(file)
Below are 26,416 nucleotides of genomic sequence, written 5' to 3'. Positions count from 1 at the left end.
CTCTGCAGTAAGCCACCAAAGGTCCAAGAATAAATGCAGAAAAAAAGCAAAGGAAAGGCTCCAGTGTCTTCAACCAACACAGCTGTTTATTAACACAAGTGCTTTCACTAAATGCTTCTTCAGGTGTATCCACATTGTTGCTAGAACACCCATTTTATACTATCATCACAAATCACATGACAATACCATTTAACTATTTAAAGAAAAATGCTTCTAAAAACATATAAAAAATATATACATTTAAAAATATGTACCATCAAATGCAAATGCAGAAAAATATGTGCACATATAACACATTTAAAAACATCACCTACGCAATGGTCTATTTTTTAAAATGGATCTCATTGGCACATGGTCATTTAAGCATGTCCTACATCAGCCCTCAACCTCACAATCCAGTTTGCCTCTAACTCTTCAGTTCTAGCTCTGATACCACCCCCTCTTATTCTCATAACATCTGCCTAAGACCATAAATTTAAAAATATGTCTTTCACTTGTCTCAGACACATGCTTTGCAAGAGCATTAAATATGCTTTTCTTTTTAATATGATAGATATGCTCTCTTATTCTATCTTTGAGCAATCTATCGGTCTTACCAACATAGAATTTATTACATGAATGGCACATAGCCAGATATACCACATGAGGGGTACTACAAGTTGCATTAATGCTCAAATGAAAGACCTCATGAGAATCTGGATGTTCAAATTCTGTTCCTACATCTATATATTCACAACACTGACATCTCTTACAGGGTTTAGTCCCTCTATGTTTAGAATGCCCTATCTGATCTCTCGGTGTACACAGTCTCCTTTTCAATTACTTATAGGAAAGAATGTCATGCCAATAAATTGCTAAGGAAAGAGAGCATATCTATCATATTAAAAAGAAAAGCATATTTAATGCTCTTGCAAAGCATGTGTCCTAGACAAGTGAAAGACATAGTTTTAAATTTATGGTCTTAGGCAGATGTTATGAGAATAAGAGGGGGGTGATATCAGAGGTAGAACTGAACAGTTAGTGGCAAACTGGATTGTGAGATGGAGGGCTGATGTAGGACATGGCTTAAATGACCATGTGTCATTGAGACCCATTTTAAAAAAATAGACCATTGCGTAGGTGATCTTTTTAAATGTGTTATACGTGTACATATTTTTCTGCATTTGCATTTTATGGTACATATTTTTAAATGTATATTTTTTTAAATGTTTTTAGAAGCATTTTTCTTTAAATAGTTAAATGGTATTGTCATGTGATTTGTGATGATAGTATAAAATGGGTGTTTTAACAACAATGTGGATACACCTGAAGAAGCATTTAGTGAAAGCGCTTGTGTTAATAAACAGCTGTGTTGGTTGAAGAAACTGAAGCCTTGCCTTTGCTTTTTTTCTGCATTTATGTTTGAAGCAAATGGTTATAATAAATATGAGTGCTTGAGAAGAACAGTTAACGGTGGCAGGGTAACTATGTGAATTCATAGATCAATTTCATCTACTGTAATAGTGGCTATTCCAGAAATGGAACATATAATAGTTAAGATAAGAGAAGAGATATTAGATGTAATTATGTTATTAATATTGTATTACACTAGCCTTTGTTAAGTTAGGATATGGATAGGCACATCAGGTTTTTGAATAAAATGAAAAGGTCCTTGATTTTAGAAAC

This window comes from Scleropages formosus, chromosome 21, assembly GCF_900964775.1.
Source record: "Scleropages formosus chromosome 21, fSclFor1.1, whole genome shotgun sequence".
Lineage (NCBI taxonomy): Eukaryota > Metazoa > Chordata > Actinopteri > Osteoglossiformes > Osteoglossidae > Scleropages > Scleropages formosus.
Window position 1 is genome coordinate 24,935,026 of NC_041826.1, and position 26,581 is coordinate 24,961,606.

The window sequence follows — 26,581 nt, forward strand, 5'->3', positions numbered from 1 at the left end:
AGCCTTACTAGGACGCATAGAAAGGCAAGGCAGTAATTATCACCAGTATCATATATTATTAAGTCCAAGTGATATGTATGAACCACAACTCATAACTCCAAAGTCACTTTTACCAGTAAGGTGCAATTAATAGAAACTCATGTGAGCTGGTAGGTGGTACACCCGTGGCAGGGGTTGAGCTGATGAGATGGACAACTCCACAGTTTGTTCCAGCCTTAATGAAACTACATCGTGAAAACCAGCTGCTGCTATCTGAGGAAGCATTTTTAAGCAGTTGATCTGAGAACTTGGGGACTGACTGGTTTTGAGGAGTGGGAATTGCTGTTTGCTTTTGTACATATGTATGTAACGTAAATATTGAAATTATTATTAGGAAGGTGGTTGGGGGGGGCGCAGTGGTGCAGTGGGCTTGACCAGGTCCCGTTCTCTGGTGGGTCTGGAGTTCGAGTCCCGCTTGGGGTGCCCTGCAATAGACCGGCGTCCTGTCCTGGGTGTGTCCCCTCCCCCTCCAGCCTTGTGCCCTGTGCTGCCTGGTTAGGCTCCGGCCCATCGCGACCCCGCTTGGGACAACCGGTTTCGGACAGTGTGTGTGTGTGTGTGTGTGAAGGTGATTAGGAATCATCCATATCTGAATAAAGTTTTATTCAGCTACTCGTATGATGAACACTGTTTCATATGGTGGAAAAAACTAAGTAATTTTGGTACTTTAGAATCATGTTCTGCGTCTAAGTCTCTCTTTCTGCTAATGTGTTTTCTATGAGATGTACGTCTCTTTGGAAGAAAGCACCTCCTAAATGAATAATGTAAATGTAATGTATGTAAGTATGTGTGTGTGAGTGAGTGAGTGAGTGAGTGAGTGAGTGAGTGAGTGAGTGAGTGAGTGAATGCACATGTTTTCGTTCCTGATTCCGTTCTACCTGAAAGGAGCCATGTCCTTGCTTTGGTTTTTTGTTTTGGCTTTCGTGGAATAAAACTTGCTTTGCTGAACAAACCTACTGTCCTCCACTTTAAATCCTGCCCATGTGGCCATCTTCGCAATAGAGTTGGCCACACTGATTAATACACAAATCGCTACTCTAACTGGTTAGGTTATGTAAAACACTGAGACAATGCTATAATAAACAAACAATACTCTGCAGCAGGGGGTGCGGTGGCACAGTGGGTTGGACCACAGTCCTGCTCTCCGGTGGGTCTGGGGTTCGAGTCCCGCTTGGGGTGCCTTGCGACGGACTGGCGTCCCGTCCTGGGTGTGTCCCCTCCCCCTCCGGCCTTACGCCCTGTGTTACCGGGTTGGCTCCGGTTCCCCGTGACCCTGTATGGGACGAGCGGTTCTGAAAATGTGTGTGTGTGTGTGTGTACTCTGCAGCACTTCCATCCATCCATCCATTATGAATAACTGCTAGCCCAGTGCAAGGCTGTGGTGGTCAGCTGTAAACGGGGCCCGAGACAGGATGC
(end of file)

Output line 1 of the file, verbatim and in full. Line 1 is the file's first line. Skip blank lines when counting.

Below are 26,416 nucleotides of genomic sequence, written 5' to 3'. Positions count from 1 at the left end.